EAA Says Progress Made On Light-Sport Aircraft Maintenance
The EAA says brought together light-sport aircraft industry
leaders and the Federal Aviation Administration officials this week
at the EAA Aviation Center in Oshkosh, hoping to make progress on
The gathering on Wednesday and Thursday, which built on the
productive talks held last month during EAA AirVenture 2005,
focused on the repairman/maintenance and inspection ratings for
light-sport aircraft (LSA), according to EAA officials. Among the
FAA representatives at Oshkosh for two days of discussions were
officials from FAA headquarters in Washington, DC, and the FAA
Sport Pilot Office in Oklahoma City. Progress was made in several
areas that would help complete the basic sport pilot/light-sport
"During this meeting, EAA and
industry officials emphasized to FAA the vital importance of
effective and practical regulations for light-sport aircraft
maintenance," said Earl Lawrence, EAA's vice president of industry
and regulatory affairs. "Using safety and practicality as our
cooperative goals, we made great progress to revise the previous
policy that was first unveiled earlier this year. The repairman and
maintenance courses are among the final pieces remaining to
complete the basic infrastructure for success."
Among the progress reported at the meeting was agreement to
utilize ultralight industry experts as instructors for
repairman/maintenance courses, which would allow better-qualified
instructors for traditional ultralight areas such as powered
parachutes and aircraft with two-stroke engines. In addition,
agreement came on approval for larger class sizes (up to 25
students) as long as a maintenance school meets Part 147 facility
requirements. That advancement would allow maintenance courses to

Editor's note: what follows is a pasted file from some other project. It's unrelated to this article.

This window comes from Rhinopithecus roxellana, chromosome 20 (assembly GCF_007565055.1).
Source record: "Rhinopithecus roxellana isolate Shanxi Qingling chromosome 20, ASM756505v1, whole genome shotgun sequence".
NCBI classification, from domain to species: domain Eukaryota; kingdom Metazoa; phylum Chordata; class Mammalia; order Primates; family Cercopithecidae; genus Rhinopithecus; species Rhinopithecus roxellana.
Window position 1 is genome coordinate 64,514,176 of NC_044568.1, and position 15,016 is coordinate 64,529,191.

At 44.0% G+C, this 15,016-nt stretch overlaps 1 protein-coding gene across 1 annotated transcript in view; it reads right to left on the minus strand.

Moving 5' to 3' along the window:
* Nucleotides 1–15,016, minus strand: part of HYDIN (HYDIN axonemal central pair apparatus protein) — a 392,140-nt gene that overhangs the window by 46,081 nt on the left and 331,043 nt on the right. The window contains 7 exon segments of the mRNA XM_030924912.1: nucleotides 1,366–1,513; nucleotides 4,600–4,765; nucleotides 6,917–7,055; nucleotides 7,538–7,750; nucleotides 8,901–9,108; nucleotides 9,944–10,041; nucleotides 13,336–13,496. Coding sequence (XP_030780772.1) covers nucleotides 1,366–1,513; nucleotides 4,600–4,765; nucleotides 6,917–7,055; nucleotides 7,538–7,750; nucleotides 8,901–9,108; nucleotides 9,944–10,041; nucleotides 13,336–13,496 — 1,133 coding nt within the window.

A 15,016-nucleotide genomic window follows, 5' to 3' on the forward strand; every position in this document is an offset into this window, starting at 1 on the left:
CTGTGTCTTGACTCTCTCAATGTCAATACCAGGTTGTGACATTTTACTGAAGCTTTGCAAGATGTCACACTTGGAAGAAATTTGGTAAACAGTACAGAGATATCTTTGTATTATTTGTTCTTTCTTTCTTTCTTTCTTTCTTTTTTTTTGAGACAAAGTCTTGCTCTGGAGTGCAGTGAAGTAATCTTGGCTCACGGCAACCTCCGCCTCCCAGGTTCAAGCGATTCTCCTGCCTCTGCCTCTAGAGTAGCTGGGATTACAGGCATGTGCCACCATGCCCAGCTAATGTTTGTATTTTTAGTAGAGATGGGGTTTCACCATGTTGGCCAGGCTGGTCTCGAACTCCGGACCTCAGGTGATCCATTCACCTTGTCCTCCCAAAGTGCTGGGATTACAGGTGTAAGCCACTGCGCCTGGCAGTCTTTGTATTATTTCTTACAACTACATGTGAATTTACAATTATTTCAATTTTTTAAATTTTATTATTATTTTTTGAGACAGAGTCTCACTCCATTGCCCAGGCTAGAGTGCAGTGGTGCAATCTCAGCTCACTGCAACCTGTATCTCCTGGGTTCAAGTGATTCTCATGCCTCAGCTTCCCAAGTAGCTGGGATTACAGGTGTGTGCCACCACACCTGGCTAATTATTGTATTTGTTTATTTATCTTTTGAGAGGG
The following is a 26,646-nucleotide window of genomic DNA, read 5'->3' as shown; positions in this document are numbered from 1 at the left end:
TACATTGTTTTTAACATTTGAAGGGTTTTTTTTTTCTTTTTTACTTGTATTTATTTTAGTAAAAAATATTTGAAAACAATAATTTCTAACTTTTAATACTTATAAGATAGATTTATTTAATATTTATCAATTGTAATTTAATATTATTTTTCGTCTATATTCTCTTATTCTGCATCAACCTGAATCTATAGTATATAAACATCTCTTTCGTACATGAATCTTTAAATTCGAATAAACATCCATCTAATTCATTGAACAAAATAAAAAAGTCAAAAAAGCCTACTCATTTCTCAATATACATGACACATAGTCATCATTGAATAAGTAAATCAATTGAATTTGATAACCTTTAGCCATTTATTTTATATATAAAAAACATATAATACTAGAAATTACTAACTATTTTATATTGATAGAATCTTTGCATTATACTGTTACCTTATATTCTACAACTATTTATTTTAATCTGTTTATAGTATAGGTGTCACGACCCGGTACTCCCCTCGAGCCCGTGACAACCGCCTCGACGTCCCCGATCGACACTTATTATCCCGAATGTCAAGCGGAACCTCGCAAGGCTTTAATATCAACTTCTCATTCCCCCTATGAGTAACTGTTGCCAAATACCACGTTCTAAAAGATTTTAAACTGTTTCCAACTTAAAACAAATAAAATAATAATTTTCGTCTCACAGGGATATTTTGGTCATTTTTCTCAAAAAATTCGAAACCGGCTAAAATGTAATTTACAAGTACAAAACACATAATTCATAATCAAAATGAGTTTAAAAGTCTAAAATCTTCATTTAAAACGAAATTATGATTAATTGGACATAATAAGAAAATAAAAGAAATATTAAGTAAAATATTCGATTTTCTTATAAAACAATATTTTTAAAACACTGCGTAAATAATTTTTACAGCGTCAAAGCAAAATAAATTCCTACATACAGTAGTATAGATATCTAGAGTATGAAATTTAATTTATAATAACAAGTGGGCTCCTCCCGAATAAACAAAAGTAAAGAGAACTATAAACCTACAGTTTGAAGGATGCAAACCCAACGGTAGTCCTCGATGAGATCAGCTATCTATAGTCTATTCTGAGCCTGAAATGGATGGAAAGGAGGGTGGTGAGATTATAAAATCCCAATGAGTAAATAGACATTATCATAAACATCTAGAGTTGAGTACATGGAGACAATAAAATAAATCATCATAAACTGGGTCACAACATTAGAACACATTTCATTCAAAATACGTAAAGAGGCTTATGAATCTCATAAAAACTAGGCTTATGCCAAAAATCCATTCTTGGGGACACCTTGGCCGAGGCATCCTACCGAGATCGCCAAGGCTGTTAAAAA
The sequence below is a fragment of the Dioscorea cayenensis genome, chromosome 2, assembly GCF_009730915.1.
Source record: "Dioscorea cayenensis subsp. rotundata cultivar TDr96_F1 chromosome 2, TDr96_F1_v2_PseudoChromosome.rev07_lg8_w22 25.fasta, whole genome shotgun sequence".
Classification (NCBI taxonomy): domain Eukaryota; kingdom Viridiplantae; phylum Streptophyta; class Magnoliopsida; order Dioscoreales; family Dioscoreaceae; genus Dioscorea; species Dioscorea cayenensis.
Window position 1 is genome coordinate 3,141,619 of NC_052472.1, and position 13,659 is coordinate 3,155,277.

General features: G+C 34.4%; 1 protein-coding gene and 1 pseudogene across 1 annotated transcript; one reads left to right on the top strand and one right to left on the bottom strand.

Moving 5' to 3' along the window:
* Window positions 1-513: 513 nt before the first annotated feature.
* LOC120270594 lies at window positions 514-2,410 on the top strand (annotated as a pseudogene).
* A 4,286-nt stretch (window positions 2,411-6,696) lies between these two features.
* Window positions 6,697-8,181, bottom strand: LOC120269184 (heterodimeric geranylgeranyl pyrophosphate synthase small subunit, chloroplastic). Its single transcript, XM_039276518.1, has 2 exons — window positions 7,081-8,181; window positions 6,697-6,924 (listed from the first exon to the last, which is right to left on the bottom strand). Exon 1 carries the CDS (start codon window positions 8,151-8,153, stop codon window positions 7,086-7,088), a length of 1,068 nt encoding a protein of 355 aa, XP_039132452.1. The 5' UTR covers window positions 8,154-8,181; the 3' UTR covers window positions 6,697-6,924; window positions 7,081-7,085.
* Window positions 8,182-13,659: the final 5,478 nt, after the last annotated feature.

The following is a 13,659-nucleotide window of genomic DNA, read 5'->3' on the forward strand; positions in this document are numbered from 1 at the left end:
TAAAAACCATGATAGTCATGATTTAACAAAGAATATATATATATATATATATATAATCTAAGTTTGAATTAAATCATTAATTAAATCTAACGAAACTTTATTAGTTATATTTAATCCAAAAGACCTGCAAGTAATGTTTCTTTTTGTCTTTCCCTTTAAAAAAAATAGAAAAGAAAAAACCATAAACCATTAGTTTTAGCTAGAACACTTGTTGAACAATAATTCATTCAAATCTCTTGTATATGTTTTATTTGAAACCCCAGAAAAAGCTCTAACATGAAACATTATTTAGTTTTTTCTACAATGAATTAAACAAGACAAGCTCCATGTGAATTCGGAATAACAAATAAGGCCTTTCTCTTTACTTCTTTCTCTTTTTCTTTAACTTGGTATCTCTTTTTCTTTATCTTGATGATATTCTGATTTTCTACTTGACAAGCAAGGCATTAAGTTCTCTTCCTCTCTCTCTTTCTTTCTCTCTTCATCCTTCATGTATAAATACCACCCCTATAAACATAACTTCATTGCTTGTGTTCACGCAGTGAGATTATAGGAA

be more economically feasible.
Since the sport pilot rule became effective last September, no
LSA repairman/maintenance courses have been forwarded to FAA for
approval. There is interest for such courses from a sizable number
of maintenance schools, but FAA's restrictive course requirements
have kept them from submitting materials for approval.
Currently, light-sport aircraft can
be maintained and inspected by an FAA-certificated
airframe-and-powerplant (A&P) mechanic or authorized repair
station. However, the rule also provides for individuals to earn a
light-sport repairman/maintenance (LS-M) rating to do the
maintenance and annual condition inspection for any light-sport
aircraft, as well as other condition inspections.
"This is an infrastructure need that requires a resolution,"
Lawrence said. "EAA and the light-sport aircraft industry has been
working with FAA on a new policy for these courses for many months.
FAA has been quite willing to explore solutions with EAA and
industry to meet the needs of the expanding light-sport aircraft
Lawrence expects a revised procedure to be available from FAA by
the end of the year.